54 HIT Summer School 2008, K.v.Deemter 5. Models of vagueness 2. Context-based models (Version by N.Goodman, M.Dummett, F.Veltman, R.Muskens) Suppose x~y, but h << x h~y The observer can deduce that y { "@context": "http://schema.org", "@type": "ImageObject", "contentUrl": "http://images.slideplayer.com/3/778975/slides/slide_54.jpg", "name": "HIT Summer School 2008, K.v.Deemter 5.Models of vagueness 2.", "description": "Context-based models (Version by N.Goodman, M.Dummett, F.Veltman, R.Muskens) Suppose x~y, but h << x h~y The observer can deduce that y

55 HIT Summer School 2008, K.v.Deemter 5. Models of vagueness h is called a help element Sorites introduces more and more things into the argument that can serve as help elements. 184.999 A B 185.001 x y 184.000 h

56 HIT Summer School 2008, K.v.Deemter 5. Models of vagueness New Principle of Tolerance: things that resemble each other so closely that people cannot notice the difference even when taking help elements into account should not be assigned different semantic values Theorem: this new tolerance principle does not lead to sorites 184.999 A B 185.001 x y 184.000 h

57 HIT Summer School 2008, K.v.Deemter 5. Models of vagueness Problem: New Tolerance Principle assumes that `~` is crisp 184.999 A B 185.001 x y 184.000 h

58 HIT Summer School 2008, K.v.Deemter 5. Models of vagueness If you ask a subject to compare x,y and h 1000 times, you get different responses, e.g. 1.x~y, h< { "@context": "http://schema.org", "@type": "ImageObject", "contentUrl": "http://images.slideplayer.com/3/778975/slides/slide_58.jpg", "name": "HIT Summer School 2008, K.v.Deemter 5.", "description": "Models of vagueness If you ask a subject to compare x,y and h 1000 times, you get different responses, e.g. 1.x~y, h<

59 HIT Summer School 2008, K.v.Deemter 5. Models of vagueness If you ask a subject to compare x,y and h 1000 times, you get different responses The idea of a fixed just noticeable difference is a simplification This is a serious problem for context-based approaches. Other context-based models exist, e.g. H.Kamp 1981, but these are further removed from classical logic

60 HIT Summer School 2008, K.v.Deemter Models of vagueness Book: agent-based model which takes the probabilistic nature of `~` into account. Inspired by J.Halperns work. Model revolves around Margin of Error (MoE): x~y def |MeasuredHeight(x)-MeassuredHeight(y)| MoE Clearly(Short(x)) def MeasuredHeight(x) (threshold short – MoE) Tolerance: Clearly(Short(x)) & x~y Short(y)

61 HIT Summer School 2008, K.v.Deemter Models of vagueness ClearlyShort(150.000cm) MoE=5cm ClearlyShort(150.001cm)... ClearlyShort(160.000cm) 160.000cm ~ 165.000cm therefore, Short(165.000cm) ClearlyShort(165.000cm), because the individual measured as 165.000cm might by as tall as 170.000cm.

62 HIT Summer School 2008, K.v.Deemter Models of vagueness Intuition behind this agent-based model: We are aware of our own MoE This allows us to distinguish between things we know and things that we are not so sure about This suggests a solution to sorites that distinguishes between the two. But: –Still the same problems with Principle of Tolerance –Is MoE really crisp?? Perhaps we need a non-crisp model!

63 HIT Summer School 2008, K.v.Deemter 5. Models of Vagueness 3. Fuzzy Logic. A much more drastic deviation from Classical Logic.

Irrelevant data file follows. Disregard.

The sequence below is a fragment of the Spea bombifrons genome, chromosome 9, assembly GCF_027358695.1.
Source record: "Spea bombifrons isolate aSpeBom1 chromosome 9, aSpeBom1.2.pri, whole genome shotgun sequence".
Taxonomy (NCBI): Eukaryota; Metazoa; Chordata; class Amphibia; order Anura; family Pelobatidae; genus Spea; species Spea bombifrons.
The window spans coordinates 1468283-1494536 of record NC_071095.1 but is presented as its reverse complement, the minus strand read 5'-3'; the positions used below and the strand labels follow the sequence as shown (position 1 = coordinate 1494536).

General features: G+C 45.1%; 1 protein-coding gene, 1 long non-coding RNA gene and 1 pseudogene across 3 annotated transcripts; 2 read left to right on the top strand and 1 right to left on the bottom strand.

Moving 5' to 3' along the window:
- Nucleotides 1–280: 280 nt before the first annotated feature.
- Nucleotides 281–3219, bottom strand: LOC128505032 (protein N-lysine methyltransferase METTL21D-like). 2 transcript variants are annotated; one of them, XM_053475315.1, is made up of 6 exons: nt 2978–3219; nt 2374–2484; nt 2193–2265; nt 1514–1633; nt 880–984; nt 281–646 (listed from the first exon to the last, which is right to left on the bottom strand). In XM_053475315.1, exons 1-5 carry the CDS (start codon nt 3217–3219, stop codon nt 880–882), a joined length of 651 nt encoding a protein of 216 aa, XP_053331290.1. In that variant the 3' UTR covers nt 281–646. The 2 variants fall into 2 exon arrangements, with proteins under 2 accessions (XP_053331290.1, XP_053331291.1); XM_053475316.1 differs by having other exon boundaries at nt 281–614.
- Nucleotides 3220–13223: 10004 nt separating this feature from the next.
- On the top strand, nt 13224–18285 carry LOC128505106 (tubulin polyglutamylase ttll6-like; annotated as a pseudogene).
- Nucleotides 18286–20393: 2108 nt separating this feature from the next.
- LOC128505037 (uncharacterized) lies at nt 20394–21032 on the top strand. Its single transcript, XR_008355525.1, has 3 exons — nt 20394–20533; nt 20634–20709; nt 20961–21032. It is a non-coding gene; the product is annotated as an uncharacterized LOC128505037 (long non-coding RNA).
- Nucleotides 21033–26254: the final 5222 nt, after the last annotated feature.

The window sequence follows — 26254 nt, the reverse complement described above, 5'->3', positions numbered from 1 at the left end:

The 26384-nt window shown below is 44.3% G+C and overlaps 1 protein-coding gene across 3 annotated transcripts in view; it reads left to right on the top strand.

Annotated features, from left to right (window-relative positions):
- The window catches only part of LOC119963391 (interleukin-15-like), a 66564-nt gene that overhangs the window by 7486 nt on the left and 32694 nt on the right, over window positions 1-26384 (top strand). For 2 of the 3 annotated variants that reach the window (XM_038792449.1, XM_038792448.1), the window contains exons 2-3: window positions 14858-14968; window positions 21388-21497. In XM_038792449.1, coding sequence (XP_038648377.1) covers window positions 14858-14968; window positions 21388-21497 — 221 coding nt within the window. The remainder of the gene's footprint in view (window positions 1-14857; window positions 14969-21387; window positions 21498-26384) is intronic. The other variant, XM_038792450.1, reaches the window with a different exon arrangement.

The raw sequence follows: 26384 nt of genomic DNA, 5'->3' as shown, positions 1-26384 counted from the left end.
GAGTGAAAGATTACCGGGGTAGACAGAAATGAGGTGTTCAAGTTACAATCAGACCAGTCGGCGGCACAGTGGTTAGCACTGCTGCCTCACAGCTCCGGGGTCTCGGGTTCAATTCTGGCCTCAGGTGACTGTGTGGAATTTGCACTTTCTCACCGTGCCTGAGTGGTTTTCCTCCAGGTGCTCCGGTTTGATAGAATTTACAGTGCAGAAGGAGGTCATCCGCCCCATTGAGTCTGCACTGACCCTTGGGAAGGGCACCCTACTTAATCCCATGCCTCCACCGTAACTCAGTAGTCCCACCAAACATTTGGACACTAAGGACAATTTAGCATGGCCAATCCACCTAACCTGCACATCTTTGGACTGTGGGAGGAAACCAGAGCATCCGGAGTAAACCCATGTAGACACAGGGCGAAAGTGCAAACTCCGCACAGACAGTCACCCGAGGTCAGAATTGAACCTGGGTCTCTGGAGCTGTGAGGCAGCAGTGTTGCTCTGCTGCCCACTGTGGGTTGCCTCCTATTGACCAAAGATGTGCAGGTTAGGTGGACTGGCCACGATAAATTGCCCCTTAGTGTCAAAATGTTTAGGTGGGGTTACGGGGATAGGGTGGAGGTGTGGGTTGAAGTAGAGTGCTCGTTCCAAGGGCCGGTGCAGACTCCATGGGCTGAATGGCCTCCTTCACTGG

64 HIT Summer School 2008, K.v.Deemter Given that `crisp boundaries are a disadvantage of 3-valued logic, how about using real numbers as values? Best known version is fuzzy logic (Zadeh 1975): [φ] ε [0,1], where [φ] [ ] is at least as true as φ Thats all (for atomic formulas). Fuzzy logic does not say how truth values may be obtained

65 HIT Summer School 2008, K.v.Deemter Truth definition (fuzzy logic) Everything is done truthfunctionally: 1.Negation: [¬φ] = 1- [φ] 2.Disjunction [φv ] = max([φ], [ ]) 3.Conjuntion [φ ] = min([φ], [ ]) 4. Implicaton [φ ]. Various options, e.g.: (a)[φ ] = [¬φ v ] (b) If [φ] [ ] then [φ ] = 1, otherwise [φ ] = 1- ([φ]-[ ])

66 HIT Summer School 2008, K.v.Deemter Using option (a) [small(i) small(i+1)]= [¬ small(i) v small(i+1)]= max([¬ small(i)], [small(i+1)])= max(1-[small(i)], [small(i+1)]) For i=150, this is [small(151)]. For i=151, this is [small(152)] … Presumably, these are all close to 1 For some i, [small(i) ]=1/2+ε, [small(i+1)]= 1/2-ε, At which point, we have [small(i) small(i+1)] = max((1-1/2)+ ε, 1/2-ε) = 1/2-ε. Some very different values, some of which are quite low!

67 HIT Summer School 2008, K.v.Deemter Using option (b) (b) If [φ] [ ] then [φ ] = 1 otherwise, [φ ] = 1- ([φ]-[ ]) Assume that [small(i)]- [small(i+1)] = ε, for some small constant ε. Then [small(i) small(i+1)] = 1- [small(i)]-[small(i+1)], regardless of i. This is better! Lets look at the paradox again

68 HIT Summer School 2008, K.v.Deemter Conclusions get increasingly low values small(0) [Some high value, lets say 1] small(1) [1-ε] small(2) [1-2ε] small(3) [1-3ε], etc. This is great ! But other drawbacks remain. For example, for most i, we have [small(i) v ¬small(i)] 1

69 HIT Summer School 2008, K.v.Deemter The problem with truthfunctionality Truthfunctionality implies: If [q] = [¬p] then [p V ¬p] = [p V q] Truth definition of `V` cannot take into account whether the disjuncts are related

70 HIT Summer School 2008, K.v.Deemter Other forms of the same problem Lets take a vote: Which one is the big expensive car? a. [car(x)]=1 [big(x)]=0.5 [expensive(x)]=0.5 b. [car(y)=1 [big(x)]=0.5 [expensive(x)]=1

71 HIT Summer School 2008, K.v.Deemter Other forms of the same problem a. [car(x)]=1 [big(x)]=0.5 [expensive(x)]=0.5 b.[car(y)=1 [big(y)]=0.5 [expensive(x)]=1 Fuzzy Logic says, counter-intuitively, that [car(x) big(x) exp(x)]=0.5 [car(y) big(y) exp(y)]=0.5

72 HIT Summer School 2008, K.v.Deemter To address these problems, Fuzzy Logic allows different kinds of conjunction, for example Conjunction 1: [φ ] = min([φ], [ ]) Conjunction 2: [φ ] = [φ] * [ ]

73 HIT Summer School 2008, K.v.Deemter Pros and cons of using fuzzy logic Fuzzy logic captures the intuition that sorites leads to increasingly doubtful conclusions. By using many truth values, it becomes difficult to determine the truth values of atoms Different values must sometimes be attributed to [small(x)] and [small(y)] where x and y are indistinguishable. If not, the sorites paradox returns! Imagine the line-up of people again: a 1 ~ a 2 ~ … ~ a 4001 Is this not at odds with the Tolerance Principle?